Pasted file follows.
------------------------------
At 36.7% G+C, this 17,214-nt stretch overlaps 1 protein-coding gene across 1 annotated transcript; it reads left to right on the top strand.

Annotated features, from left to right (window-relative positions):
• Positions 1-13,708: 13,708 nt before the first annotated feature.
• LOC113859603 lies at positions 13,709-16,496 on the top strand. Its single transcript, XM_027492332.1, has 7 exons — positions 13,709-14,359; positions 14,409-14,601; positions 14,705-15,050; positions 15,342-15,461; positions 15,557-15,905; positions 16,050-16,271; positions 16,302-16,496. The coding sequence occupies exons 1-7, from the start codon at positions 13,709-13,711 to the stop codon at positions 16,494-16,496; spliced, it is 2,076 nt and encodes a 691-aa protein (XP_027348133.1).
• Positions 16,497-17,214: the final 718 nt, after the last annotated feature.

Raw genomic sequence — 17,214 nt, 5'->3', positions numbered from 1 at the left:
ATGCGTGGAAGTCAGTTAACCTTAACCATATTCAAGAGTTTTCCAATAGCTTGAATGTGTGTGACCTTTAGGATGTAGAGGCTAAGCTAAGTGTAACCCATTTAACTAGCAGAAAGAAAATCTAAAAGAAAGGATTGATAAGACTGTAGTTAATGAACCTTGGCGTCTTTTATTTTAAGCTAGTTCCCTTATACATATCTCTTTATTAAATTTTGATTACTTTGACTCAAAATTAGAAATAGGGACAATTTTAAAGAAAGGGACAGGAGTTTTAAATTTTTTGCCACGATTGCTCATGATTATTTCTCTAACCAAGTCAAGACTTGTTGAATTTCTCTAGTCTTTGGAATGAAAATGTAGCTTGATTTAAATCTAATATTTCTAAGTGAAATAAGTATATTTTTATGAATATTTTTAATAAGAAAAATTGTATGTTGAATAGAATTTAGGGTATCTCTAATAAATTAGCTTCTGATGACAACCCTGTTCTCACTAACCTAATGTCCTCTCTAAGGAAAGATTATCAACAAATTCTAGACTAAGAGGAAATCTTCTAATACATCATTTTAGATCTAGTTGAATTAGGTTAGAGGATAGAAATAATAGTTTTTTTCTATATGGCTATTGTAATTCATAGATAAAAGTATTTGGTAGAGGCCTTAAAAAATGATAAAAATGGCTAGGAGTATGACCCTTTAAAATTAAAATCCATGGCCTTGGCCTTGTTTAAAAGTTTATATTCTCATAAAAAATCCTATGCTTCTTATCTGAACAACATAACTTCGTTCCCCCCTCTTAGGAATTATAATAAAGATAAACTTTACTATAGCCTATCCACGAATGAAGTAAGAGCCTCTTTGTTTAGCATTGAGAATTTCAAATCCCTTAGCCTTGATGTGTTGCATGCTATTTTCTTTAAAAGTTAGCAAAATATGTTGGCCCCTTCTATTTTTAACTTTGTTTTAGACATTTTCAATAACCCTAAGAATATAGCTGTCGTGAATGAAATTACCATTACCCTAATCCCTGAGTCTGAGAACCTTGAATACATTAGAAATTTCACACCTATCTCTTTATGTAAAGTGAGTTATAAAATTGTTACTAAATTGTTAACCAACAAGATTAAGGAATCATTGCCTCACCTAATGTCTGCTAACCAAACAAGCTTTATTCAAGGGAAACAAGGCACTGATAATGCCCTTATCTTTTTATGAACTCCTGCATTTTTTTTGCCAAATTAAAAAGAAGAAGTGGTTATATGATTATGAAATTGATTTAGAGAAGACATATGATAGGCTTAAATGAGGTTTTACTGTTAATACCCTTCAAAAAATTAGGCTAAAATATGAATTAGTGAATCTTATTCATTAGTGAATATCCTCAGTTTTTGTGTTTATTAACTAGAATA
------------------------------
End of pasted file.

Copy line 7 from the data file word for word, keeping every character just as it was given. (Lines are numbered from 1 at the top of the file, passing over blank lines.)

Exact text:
ATGCGTGGAAGTCAGTTAACCTTAACCATATTCAAGAGTTTTCCAATAGCTTGAATGTGTGTGACCTTTAGGATGTAGAGGCTAAGCTAAGTGTAACCCATTTAACTAGCAGAAAGAAAATCTAAAAGAAAGGATTGATAAGACTGTAGTTAATGAACCTTGGCGTCTTTTATTTTAAGCTAGTTCCCTTATACATATCTCTTTATTAAATTTTGATTACTTTGACTCAAAATTAGAAATAGGGACAATTTTAAAGAAAGGGACAGGAGTTTTAAATTTTTTGCCACGATTGCTCATGATTATTTCTCTAACCAAGTCAAGACTTGTTGAATTTCTCTAGTCTTTGGAATGAAAATGTAGCTTGATTTAAATCTAATATTTCTAAGTGAAATAAGTATATTTTTATGAATATTTTTAATAAGAAAAATTGTATGTTGAATAGAATTTAGGGTATCTCTAATAAATTAGCTTCTGATGACAACCCTGTTCTCACTAACCTAATGTCCTCTCTAAGGAAAGATTATCAACAAATTCTAGACTAAGAGGAAATCTTCTAATACATCATTTTAGATCTAGTTGAATTAGGTTAGAGGATAGAAATAATAGTTTTTTTCTATATGGCTATTGTAATTCATAGATAAAAGTATTTGGTAGAGGCCTTAAAAAATGATAAAAATGGCTAGGAGTATGACCCTTTAAAATTAAAATCCATGGCCTTGGCCTTGTTTAAAAGTTTATATTCTCATAAAAAATCCTATGCTTCTTATCTGAACAACATAACTTCGTTCCCCCCTCTTAGGAATTATAATAAAGATAAACTTTACTATAGCCTATCCACGAATGAAGTAAGAGCCTCTTTGTTTAGCATTGAGAATTTCAAATCCCTTAGCCTTGATGTGTTGCATGCTATTTTCTTTAAAAGTTAGCAAAATATGTTGGCCCCTTCTATTTTTAACTTTGTTTTAGACATTTTCAATAACCCTAAGAATATAGCTGTCGTGAATGAAATTACCATTACCCTAATCCCTGAGTCTGAGAACCTTGAATACATTAGAAATTTCACACCTATCTCTTTATGTAAAGTGAGTTATAAAATTGTTACTAAATTGTTAACCAACAAGATTAAGGAATCATTGCCTCACCTAATGTCTGCTAACCAAACAAGCTTTATTCAAGGGAAACAAGGCACTGATAATGCCCTTATCTTTTTATGAACTCCTGCATTTTTTTTGCCAAATTAAAAAGAAGAAGTGGTTATATGATTATGAAATTGATTTAGAGAAGACATATGATAGGCTTAAATGAGGTTTTACTGTTAATACCCTTCAAAAAATTAGGCTAAAATATGAATTAGTGAATCTTATTCATTAGTGAATATCCTCAGTTTTTGTGTTTATTAACTAGAATA